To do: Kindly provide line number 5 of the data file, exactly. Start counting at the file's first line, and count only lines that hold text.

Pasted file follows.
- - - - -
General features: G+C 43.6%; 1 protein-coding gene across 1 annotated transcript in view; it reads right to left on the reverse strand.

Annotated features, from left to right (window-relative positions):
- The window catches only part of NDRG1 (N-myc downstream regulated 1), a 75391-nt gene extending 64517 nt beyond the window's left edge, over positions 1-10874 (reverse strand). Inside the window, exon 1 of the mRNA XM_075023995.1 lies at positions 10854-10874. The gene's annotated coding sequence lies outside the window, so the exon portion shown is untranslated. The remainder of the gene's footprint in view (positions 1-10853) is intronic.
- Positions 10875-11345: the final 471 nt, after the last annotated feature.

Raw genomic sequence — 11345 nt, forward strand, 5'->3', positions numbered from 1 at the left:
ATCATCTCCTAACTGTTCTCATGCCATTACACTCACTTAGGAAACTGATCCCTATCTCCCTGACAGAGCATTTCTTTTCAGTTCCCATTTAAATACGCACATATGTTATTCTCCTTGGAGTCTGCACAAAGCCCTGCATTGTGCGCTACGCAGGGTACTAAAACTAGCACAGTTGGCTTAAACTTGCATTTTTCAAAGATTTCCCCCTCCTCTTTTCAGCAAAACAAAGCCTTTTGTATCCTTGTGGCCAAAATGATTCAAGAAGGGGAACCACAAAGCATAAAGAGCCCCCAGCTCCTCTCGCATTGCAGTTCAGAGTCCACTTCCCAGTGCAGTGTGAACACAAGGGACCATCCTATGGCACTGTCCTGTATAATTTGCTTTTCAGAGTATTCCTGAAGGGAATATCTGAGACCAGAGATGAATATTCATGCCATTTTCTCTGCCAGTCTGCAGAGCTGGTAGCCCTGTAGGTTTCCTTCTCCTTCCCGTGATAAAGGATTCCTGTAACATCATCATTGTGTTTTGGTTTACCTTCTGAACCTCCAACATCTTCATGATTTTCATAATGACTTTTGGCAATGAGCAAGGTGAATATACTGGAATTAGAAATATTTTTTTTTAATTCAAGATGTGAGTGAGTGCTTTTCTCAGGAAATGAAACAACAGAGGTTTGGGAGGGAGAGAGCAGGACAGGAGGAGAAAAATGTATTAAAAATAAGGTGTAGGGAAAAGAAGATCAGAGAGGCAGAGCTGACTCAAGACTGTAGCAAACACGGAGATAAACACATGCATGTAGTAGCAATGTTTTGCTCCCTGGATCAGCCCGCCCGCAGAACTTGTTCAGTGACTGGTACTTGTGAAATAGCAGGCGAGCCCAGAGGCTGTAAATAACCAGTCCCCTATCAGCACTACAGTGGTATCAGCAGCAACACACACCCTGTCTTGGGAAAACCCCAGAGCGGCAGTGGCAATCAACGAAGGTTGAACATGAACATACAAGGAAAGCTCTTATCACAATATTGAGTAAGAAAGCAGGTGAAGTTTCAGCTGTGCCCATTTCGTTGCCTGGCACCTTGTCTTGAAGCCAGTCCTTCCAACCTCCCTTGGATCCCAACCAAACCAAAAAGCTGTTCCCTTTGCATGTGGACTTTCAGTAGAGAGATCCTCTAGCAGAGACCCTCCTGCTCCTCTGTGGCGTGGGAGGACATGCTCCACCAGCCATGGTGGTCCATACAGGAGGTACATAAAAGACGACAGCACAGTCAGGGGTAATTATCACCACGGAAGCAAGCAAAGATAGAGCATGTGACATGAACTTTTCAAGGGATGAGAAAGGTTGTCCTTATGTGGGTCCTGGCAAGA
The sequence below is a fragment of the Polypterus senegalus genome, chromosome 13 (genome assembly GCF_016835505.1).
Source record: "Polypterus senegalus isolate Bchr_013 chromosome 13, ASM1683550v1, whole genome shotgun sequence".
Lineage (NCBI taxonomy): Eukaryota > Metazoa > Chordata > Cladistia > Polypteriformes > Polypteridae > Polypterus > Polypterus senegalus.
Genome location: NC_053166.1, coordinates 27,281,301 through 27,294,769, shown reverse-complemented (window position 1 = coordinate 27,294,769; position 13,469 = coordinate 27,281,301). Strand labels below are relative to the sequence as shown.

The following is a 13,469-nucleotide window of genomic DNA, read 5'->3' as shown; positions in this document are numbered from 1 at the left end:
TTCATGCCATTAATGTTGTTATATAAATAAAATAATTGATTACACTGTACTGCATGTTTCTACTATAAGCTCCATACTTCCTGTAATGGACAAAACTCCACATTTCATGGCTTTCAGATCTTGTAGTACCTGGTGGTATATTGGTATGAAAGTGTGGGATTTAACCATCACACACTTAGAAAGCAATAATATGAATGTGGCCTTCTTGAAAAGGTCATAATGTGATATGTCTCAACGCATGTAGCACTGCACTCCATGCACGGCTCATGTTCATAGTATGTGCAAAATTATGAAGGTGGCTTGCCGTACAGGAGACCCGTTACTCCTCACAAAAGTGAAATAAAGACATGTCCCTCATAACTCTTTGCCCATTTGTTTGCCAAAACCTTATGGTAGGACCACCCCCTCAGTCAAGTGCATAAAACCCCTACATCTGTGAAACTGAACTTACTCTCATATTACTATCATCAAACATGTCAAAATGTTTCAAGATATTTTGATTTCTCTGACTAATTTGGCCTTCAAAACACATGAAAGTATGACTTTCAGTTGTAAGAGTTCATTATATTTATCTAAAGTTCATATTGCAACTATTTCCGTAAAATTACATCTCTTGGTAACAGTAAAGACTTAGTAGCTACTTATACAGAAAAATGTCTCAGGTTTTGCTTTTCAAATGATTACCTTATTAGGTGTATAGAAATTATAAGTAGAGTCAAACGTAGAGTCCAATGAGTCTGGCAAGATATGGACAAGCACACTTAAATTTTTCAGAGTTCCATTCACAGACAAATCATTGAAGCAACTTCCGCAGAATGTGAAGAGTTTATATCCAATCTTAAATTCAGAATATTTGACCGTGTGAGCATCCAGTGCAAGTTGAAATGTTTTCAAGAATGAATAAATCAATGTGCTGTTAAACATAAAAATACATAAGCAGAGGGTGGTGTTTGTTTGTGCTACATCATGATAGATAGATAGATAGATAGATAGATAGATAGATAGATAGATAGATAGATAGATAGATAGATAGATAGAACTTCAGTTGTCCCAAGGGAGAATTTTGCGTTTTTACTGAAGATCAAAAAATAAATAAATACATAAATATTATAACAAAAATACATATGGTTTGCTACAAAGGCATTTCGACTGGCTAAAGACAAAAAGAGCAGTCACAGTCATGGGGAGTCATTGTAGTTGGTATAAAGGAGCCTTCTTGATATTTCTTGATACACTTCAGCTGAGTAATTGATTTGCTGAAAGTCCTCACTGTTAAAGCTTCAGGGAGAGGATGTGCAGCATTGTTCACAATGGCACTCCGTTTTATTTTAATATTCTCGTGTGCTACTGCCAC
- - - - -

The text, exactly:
Raw genomic sequence — 11345 nt, forward strand, 5'->3', positions numbered from 1 at the left: